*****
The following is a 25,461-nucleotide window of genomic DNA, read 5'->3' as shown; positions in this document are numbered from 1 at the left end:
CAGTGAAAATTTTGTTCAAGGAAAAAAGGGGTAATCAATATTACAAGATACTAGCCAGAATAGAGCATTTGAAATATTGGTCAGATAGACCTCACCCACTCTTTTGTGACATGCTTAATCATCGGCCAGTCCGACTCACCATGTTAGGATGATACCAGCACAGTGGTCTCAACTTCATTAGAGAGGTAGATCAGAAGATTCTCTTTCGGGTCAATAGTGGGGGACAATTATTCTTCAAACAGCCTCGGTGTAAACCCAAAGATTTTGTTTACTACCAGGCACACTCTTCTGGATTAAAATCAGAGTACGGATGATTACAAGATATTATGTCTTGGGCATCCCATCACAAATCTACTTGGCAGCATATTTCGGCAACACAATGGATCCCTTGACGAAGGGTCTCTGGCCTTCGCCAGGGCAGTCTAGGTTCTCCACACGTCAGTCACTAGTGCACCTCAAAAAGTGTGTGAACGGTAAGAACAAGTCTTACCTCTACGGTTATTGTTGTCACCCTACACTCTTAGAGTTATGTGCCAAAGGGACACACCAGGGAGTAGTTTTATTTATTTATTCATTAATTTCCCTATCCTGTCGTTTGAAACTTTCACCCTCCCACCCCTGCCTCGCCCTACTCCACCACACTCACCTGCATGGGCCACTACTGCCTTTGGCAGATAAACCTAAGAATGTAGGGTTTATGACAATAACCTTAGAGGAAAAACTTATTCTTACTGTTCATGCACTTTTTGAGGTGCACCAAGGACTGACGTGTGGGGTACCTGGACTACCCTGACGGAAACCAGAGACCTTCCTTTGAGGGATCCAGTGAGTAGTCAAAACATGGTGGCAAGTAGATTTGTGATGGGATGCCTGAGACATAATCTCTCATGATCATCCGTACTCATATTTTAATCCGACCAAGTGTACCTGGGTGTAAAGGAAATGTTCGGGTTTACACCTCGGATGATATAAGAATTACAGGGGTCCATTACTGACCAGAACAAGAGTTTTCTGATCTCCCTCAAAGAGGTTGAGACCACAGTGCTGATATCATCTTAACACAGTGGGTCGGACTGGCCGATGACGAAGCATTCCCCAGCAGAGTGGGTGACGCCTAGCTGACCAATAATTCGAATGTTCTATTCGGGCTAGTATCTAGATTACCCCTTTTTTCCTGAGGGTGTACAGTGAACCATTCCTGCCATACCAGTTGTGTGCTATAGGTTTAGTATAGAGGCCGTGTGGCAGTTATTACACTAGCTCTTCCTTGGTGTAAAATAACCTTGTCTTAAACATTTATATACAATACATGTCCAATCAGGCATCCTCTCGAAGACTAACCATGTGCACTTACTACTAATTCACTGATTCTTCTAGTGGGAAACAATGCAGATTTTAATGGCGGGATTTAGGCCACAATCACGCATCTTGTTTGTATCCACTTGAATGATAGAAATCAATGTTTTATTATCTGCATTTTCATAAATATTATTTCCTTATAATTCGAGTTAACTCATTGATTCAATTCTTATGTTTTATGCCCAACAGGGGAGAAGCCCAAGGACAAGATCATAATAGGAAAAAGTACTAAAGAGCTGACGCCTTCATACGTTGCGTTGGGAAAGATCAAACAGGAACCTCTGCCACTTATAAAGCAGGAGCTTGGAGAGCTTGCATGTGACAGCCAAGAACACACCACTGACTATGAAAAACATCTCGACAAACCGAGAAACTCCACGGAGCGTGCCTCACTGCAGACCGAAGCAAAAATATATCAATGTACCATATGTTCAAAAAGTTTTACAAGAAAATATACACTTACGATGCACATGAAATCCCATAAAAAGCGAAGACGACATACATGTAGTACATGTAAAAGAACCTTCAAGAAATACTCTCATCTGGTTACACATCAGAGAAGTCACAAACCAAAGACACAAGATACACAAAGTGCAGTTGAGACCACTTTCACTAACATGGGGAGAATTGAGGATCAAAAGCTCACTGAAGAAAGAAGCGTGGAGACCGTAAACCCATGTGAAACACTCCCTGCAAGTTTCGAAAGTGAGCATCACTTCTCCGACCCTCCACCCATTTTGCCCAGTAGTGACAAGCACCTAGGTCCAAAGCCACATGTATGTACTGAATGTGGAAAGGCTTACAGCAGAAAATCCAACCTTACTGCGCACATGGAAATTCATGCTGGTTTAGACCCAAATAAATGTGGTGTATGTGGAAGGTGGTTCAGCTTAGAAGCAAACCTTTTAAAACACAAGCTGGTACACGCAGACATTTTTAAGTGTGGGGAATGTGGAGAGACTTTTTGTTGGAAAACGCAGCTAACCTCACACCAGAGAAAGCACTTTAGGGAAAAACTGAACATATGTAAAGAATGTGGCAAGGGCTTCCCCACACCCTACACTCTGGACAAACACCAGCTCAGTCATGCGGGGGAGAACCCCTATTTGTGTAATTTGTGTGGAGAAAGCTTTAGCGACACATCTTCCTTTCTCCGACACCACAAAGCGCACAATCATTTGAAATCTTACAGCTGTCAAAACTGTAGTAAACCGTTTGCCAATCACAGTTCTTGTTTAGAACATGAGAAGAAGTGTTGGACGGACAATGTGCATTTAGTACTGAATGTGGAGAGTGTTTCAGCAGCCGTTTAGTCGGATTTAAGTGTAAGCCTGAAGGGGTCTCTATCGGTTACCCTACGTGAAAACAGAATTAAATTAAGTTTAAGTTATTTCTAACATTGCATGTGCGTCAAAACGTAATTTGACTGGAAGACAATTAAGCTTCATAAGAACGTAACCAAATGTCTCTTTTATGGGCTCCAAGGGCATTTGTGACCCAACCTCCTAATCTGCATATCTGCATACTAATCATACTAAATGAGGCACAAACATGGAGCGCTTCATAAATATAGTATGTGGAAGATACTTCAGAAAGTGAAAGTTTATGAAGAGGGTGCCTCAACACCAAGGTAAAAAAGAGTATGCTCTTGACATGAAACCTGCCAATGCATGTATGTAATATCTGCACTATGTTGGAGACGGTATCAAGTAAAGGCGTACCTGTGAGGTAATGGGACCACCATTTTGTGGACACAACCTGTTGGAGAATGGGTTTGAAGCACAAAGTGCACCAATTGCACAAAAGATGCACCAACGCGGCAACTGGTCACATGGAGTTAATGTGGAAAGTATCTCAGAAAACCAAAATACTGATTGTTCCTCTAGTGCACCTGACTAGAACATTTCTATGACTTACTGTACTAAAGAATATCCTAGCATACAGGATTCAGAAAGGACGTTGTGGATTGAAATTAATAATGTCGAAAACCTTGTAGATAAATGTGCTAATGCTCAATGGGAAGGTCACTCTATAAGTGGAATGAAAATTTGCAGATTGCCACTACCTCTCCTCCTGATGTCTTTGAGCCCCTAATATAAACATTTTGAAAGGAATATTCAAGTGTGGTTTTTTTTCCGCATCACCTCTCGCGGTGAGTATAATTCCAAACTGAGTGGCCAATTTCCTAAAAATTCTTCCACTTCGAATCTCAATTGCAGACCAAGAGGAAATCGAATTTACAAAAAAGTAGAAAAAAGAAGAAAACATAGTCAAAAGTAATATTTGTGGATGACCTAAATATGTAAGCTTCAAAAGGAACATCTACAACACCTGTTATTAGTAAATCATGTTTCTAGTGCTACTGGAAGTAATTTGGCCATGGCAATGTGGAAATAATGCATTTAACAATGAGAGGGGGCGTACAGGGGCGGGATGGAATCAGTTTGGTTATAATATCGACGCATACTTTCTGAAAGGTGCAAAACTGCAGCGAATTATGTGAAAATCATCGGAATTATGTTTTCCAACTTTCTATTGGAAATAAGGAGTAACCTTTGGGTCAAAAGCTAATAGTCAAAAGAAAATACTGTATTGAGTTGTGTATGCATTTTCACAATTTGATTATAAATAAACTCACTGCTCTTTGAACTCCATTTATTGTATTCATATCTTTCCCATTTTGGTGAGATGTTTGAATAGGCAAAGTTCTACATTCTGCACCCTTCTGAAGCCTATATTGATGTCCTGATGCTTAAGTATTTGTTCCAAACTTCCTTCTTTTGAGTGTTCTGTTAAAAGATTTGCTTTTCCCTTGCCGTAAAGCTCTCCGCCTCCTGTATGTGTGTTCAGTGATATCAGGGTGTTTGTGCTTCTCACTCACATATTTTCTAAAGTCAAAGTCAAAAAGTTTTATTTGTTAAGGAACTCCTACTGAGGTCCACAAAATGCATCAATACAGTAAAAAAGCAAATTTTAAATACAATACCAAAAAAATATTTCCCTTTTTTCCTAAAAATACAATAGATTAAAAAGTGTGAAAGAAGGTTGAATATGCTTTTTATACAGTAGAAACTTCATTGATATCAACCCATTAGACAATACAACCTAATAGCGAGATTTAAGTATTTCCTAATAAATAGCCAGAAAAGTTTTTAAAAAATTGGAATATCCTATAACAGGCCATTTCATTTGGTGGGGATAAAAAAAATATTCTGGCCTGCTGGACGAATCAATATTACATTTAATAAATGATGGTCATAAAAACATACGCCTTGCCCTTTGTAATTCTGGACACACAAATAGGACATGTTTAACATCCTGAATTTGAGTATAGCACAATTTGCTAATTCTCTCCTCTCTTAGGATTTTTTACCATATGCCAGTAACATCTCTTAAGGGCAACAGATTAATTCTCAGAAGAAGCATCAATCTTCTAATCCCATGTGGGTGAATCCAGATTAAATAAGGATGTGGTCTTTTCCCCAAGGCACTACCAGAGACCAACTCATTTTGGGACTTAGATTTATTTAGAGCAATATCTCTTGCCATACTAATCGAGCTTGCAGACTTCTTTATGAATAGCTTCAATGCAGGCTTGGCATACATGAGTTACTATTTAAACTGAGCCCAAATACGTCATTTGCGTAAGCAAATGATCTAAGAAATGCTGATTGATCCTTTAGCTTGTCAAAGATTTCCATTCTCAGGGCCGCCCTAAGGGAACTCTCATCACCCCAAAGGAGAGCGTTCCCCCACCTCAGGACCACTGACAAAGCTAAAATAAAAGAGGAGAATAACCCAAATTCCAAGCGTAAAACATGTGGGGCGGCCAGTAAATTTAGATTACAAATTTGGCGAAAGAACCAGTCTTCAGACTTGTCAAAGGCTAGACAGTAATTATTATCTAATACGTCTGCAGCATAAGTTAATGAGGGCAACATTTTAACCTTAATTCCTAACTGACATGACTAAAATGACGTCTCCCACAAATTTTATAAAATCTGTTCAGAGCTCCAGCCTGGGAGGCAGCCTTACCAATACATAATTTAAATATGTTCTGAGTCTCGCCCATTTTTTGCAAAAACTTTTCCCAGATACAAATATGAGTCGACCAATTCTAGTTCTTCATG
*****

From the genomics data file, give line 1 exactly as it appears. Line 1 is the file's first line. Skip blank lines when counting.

The following is a 25,461-nucleotide window of genomic DNA, read 5'->3' as shown; positions in this document are numbered from 1 at the left end: